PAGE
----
What Happens If Too Much Engine Oil Is Added to a Vehicle?

If too much engine oil is added to a vehicle, parts of the engine may agitate the oil, turning it into a foam that cannot lubricate the components or carry away contaminants. Regularly checking to see that a vehicle contains the correct amount of oil as recommended by the owner's manual can help prevent engine damage.

One of the primary functions of engine oil is to reduce friction and wear on the vehicle caused by the movement of engine components, such as the crankshaft that spins. As oil lubricates the parts, it also collects contaminants, making it necessary to change the oil periodically.

Adding too much oil allows the crankshaft to dip into the fluid, whipping air into it and causing tiny bubbles. This turns the oil into a foam-like substance that no longer has the ability to flow and coat the engine components properly, so the vehicle is at risk of damage as the metal parts come into contact with one another, according to Motor Oil Matters, which is part of the American Petroleum Institute.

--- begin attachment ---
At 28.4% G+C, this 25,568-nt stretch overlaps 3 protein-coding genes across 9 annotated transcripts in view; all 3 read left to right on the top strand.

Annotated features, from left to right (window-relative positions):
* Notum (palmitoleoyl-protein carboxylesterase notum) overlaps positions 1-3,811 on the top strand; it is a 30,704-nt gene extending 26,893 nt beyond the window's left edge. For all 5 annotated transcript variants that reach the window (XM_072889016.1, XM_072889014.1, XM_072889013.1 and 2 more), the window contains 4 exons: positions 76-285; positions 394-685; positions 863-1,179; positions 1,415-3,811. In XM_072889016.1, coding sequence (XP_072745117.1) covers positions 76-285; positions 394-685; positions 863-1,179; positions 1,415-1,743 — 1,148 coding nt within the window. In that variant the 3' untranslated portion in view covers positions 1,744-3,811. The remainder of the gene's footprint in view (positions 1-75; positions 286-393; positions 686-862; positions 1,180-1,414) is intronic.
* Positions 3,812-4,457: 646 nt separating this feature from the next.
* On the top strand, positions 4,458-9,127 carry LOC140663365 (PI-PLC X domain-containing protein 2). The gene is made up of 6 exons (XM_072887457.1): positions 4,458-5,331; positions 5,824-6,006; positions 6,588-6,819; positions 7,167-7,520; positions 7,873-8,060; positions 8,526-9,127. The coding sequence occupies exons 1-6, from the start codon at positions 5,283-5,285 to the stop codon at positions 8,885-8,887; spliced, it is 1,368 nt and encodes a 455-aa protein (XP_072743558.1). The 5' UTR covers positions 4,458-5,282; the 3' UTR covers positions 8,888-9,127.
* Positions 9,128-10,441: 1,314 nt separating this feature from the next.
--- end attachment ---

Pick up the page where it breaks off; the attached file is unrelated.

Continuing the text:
Additionally, if the vehicle contains more oil than it requires, the lubricant may burn within parts of the engine, leaving behind harmful carbon deposits. To prevent this, drivers need to use a dipstick when adding engine oil to the vehicle and ensure the amount does not exceed the maximum level marked on the stick.